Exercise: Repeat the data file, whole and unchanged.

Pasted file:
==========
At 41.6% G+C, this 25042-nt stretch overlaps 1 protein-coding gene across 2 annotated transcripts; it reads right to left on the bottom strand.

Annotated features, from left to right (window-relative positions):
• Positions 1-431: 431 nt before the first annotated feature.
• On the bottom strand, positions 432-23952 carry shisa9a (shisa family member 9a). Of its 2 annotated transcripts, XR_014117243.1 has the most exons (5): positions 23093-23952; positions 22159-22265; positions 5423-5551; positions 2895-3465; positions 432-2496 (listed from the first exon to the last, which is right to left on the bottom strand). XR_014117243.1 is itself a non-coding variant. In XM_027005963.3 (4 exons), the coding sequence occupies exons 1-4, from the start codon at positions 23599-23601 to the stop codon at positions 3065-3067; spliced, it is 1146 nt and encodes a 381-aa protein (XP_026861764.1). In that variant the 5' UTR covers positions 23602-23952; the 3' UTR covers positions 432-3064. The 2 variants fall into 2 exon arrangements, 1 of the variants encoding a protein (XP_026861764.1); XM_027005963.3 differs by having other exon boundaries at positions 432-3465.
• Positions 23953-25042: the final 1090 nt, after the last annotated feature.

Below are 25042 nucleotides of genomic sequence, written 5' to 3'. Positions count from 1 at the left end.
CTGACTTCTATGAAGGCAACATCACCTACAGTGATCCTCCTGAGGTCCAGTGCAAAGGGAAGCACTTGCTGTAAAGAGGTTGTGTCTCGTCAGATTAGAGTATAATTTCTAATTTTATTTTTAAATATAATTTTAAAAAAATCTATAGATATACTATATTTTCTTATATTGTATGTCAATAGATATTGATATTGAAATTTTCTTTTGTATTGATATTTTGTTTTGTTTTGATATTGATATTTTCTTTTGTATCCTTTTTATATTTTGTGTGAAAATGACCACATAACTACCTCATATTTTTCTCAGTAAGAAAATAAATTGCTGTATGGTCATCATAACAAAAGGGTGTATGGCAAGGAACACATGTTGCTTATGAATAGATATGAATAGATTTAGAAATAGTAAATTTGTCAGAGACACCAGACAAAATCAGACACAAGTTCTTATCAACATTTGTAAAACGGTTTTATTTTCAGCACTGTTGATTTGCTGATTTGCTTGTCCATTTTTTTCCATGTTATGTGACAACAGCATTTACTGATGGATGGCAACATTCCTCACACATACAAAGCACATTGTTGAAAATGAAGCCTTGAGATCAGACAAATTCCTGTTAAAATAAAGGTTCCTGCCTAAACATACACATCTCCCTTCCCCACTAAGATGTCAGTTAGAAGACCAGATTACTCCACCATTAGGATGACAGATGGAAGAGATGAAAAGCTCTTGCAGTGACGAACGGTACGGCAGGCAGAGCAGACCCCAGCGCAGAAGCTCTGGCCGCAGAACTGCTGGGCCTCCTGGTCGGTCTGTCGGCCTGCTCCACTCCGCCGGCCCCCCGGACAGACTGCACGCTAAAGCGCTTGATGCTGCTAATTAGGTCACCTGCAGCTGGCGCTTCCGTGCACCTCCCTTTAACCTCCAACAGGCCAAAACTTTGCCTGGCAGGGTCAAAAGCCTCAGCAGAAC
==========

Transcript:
At 41.6% G+C, this 25042-nt stretch overlaps 1 protein-coding gene across 2 annotated transcripts; it reads right to left on the bottom strand.

Annotated features, from left to right (window-relative positions):
• Positions 1-431: 431 nt before the first annotated feature.
• On the bottom strand, positions 432-23952 carry shisa9a (shisa family member 9a). Of its 2 annotated transcripts, XR_014117243.1 has the most exons (5): positions 23093-23952; positions 22159-22265; positions 5423-5551; positions 2895-3465; positions 432-2496 (listed from the first exon to the last, which is right to left on the bottom strand). XR_014117243.1 is itself a non-coding variant. In XM_027005963.3 (4 exons), the coding sequence occupies exons 1-4, from the start codon at positions 23599-23601 to the stop codon at positions 3065-3067; spliced, it is 1146 nt and encodes a 381-aa protein (XP_026861764.1). In that variant the 5' UTR covers positions 23602-23952; the 3' UTR covers positions 432-3064. The 2 variants fall into 2 exon arrangements, 1 of the variants encoding a protein (XP_026861764.1); XM_027005963.3 differs by having other exon boundaries at positions 432-3465.
• Positions 23953-25042: the final 1090 nt, after the last annotated feature.

Below are 25042 nucleotides of genomic sequence, written 5' to 3'. Positions count from 1 at the left end.
CTGACTTCTATGAAGGCAACATCACCTACAGTGATCCTCCTGAGGTCCAGTGCAAAGGGAAGCACTTGCTGTAAAGAGGTTGTGTCTCGTCAGATTAGAGTATAATTTCTAATTTTATTTTTAAATATAATTTTAAAAAAATCTATAGATATACTATATTTTCTTATATTGTATGTCAATAGATATTGATATTGAAATTTTCTTTTGTATTGATATTTTGTTTTGTTTTGATATTGATATTTTCTTTTGTATCCTTTTTATATTTTGTGTGAAAATGACCACATAACTACCTCATATTTTTCTCAGTAAGAAAATAAATTGCTGTATGGTCATCATAACAAAAGGGTGTATGGCAAGGAACACATGTTGCTTATGAATAGATATGAATAGATTTAGAAATAGTAAATTTGTCAGAGACACCAGACAAAATCAGACACAAGTTCTTATCAACATTTGTAAAACGGTTTTATTTTCAGCACTGTTGATTTGCTGATTTGCTTGTCCATTTTTTTCCATGTTATGTGACAACAGCATTTACTGATGGATGGCAACATTCCTCACACATACAAAGCACATTGTTGAAAATGAAGCCTTGAGATCAGACAAATTCCTGTTAAAATAAAGGTTCCTGCCTAAACATACACATCTCCCTTCCCCACTAAGATGTCAGTTAGAAGACCAGATTACTCCACCATTAGGATGACAGATGGAAGAGATGAAAAGCTCTTGCAGTGACGAACGGTACGGCAGGCAGAGCAGACCCCAGCGCAGAAGCTCTGGCCGCAGAACTGCTGGGCCTCCTGGTCGGTCTGTCGGCCTGCTCCACTCCGCCGGCCCCCCGGACAGACTGCACGCTAAAGCGCTTGATGCTGCTAATTAGGTCACCTGCAGCTGGCGCTTCCGTGCACCTCCCTTTAACCTCCAACAGGCCAAAACTTTGCCTGGCAGGGTCAAAAGCCTCAGCAGAAC